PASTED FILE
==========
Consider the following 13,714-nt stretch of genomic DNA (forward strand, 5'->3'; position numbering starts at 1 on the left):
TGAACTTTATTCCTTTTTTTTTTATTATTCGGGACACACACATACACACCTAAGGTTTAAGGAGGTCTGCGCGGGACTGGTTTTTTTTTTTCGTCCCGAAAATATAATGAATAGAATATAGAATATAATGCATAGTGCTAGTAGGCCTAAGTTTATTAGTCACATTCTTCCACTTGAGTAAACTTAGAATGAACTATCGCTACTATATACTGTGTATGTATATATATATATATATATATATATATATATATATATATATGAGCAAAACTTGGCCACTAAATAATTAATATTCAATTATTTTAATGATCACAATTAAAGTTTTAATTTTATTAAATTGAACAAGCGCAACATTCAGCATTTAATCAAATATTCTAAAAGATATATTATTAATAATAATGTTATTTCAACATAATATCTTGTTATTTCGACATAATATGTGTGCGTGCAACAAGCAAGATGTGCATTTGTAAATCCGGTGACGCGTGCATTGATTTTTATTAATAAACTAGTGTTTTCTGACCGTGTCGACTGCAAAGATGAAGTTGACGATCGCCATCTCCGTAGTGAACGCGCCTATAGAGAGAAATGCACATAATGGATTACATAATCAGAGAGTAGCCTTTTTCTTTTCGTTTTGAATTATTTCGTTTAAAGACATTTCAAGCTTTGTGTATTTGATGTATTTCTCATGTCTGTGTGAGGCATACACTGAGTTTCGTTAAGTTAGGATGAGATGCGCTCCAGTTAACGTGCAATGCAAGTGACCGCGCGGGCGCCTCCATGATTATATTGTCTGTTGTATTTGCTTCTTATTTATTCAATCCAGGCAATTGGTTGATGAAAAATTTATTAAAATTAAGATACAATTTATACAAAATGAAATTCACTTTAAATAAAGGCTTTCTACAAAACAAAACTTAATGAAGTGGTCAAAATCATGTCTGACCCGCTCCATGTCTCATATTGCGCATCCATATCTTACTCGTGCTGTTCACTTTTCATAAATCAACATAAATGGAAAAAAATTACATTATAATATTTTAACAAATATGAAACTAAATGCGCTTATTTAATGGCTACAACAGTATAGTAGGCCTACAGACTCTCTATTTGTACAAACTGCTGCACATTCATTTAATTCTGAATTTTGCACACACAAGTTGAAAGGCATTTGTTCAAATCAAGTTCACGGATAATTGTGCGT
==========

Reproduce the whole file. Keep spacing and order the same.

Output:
Consider the following 13,714-nt stretch of genomic DNA (forward strand, 5'->3'; position numbering starts at 1 on the left):
TGAACTTTATTCCTTTTTTTTTTATTATTCGGGACACACACATACACACCTAAGGTTTAAGGAGGTCTGCGCGGGACTGGTTTTTTTTTTTCGTCCCGAAAATATAATGAATAGAATATAGAATATAATGCATAGTGCTAGTAGGCCTAAGTTTATTAGTCACATTCTTCCACTTGAGTAAACTTAGAATGAACTATCGCTACTATATACTGTGTATGTATATATATATATATATATATATATATATATATATATATATGAGCAAAACTTGGCCACTAAATAATTAATATTCAATTATTTTAATGATCACAATTAAAGTTTTAATTTTATTAAATTGAACAAGCGCAACATTCAGCATTTAATCAAATATTCTAAAAGATATATTATTAATAATAATGTTATTTCAACATAATATCTTGTTATTTCGACATAATATGTGTGCGTGCAACAAGCAAGATGTGCATTTGTAAATCCGGTGACGCGTGCATTGATTTTTATTAATAAACTAGTGTTTTCTGACCGTGTCGACTGCAAAGATGAAGTTGACGATCGCCATCTCCGTAGTGAACGCGCCTATAGAGAGAAATGCACATAATGGATTACATAATCAGAGAGTAGCCTTTTTCTTTTCGTTTTGAATTATTTCGTTTAAAGACATTTCAAGCTTTGTGTATTTGATGTATTTCTCATGTCTGTGTGAGGCATACACTGAGTTTCGTTAAGTTAGGATGAGATGCGCTCCAGTTAACGTGCAATGCAAGTGACCGCGCGGGCGCCTCCATGATTATATTGTCTGTTGTATTTGCTTCTTATTTATTCAATCCAGGCAATTGGTTGATGAAAAATTTATTAAAATTAAGATACAATTTATACAAAATGAAATTCACTTTAAATAAAGGCTTTCTACAAAACAAAACTTAATGAAGTGGTCAAAATCATGTCTGACCCGCTCCATGTCTCATATTGCGCATCCATATCTTACTCGTGCTGTTCACTTTTCATAAATCAACATAAATGGAAAAAAATTACATTATAATATTTTAACAAATATGAAACTAAATGCGCTTATTTAATGGCTACAACAGTATAGTAGGCCTACAGACTCTCTATTTGTACAAACTGCTGCACATTCATTTAATTCTGAATTTTGCACACACAAGTTGAAAGGCATTTGTTCAAATCAAGTTCACGGATAATTGTGCGT